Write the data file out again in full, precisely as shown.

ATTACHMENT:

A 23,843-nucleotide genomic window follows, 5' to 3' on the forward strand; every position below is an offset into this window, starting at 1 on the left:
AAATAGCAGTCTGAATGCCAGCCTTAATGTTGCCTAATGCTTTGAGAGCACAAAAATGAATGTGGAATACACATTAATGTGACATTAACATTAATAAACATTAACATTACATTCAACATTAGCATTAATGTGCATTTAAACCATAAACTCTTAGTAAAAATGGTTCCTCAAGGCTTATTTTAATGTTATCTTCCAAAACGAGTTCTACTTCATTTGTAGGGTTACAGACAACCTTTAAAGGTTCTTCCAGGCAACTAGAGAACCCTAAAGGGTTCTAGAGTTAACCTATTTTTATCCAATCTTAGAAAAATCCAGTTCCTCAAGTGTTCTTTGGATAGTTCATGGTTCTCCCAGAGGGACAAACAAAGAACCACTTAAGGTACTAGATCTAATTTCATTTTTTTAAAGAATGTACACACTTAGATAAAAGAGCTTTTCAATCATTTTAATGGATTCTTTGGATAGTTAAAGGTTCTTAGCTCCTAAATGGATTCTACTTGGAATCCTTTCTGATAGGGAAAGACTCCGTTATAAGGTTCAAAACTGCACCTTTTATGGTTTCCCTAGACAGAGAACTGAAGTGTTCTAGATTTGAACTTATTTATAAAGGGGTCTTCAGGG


A 23,843-nucleotide genomic window follows, 5' to 3' on the forward strand; every position below is an offset into this window, starting at 1 on the left:
AAATAGCAGTCTGAATGCCAGCCTTAATGTTGCCTAATGCTTTGAGAGCACAAAAATGAATGTGGAATACACATTAATGTGACATTAACATTAATAAACATTAACATTACATTCAACATTAGCATTAATGTGCATTTAAACCATAAACTCTTAGTAAAAATGGTTCCTCAAGGCTTATTTTAATGTTATCTTCCAAAACGAGTTCTACTTCATTTGTAGGGTTACAGACAACCTTTAAAGGTTCTTCCAGGCAACTAGAGAACCCTAAAGGGTTCTAGAGTTAACCTATTTTTATCCAATCTTAGAAAAATCCAGTTCCTCAAGTGTTCTTTGGATAGTTCATGGTTCTCCCAGAGGGACAAACAAAGAACCACTTAAGGTACTAGATCTAATTTCATTTTTTTAAAGAATGTACACACTTAGATAAAAGAGCTTTTCAATCATTTTAATGGATTCTTTGGATAGTTAAAGGTTCTTAGCTCCTAAATGGATTCTACTTGGAATCCTTTCTGATAGGGAAAGACTCCGTTATAAGGTTCAAAACTGCACCTTTTATGGTTTCCCTAGACAGAGAACTGAAGTGTTCTAGATTTGAACTTATTTATAAAGGGGTCTTCAGGG